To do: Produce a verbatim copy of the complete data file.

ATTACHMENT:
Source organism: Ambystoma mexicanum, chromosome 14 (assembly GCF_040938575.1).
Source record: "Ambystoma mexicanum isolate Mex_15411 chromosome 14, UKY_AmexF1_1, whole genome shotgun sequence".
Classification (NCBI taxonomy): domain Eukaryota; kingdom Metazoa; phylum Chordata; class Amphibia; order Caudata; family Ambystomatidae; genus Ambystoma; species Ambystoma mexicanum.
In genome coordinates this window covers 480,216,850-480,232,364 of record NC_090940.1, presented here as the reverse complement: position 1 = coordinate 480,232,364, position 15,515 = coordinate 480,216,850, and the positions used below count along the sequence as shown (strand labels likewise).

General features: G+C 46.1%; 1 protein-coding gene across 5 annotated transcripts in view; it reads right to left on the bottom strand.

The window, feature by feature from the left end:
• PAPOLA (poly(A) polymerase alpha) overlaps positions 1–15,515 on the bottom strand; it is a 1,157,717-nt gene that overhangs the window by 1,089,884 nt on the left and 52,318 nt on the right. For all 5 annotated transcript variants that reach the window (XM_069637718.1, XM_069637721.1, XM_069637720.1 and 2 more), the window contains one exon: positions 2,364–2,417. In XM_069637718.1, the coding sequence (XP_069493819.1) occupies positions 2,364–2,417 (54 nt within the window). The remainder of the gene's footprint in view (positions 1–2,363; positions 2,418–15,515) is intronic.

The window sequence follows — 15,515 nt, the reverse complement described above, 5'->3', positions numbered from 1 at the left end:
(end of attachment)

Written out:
Source organism: Ambystoma mexicanum, chromosome 14 (assembly GCF_040938575.1).
Source record: "Ambystoma mexicanum isolate Mex_15411 chromosome 14, UKY_AmexF1_1, whole genome shotgun sequence".
Classification (NCBI taxonomy): domain Eukaryota; kingdom Metazoa; phylum Chordata; class Amphibia; order Caudata; family Ambystomatidae; genus Ambystoma; species Ambystoma mexicanum.
In genome coordinates this window covers 480,216,850-480,232,364 of record NC_090940.1, presented here as the reverse complement: position 1 = coordinate 480,232,364, position 15,515 = coordinate 480,216,850, and the positions used below count along the sequence as shown (strand labels likewise).

General features: G+C 46.1%; 1 protein-coding gene across 5 annotated transcripts in view; it reads right to left on the bottom strand.

The window, feature by feature from the left end:
• PAPOLA (poly(A) polymerase alpha) overlaps positions 1–15,515 on the bottom strand; it is a 1,157,717-nt gene that overhangs the window by 1,089,884 nt on the left and 52,318 nt on the right. For all 5 annotated transcript variants that reach the window (XM_069637718.1, XM_069637721.1, XM_069637720.1 and 2 more), the window contains one exon: positions 2,364–2,417. In XM_069637718.1, the coding sequence (XP_069493819.1) occupies positions 2,364–2,417 (54 nt within the window). The remainder of the gene's footprint in view (positions 1–2,363; positions 2,418–15,515) is intronic.

The window sequence follows — 15,515 nt, the reverse complement described above, 5'->3', positions numbered from 1 at the left end: